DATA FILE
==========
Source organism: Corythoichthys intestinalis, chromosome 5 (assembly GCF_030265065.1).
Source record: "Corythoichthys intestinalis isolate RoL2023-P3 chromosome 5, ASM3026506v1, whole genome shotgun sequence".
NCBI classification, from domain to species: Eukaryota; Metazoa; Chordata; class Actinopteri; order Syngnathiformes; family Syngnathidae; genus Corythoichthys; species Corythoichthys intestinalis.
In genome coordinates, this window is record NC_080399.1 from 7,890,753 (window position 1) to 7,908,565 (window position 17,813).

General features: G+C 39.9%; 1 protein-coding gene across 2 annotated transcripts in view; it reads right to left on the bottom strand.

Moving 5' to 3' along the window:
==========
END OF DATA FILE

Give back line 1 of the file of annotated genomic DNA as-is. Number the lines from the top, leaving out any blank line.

Source organism: Corythoichthys intestinalis, chromosome 5 (assembly GCF_030265065.1).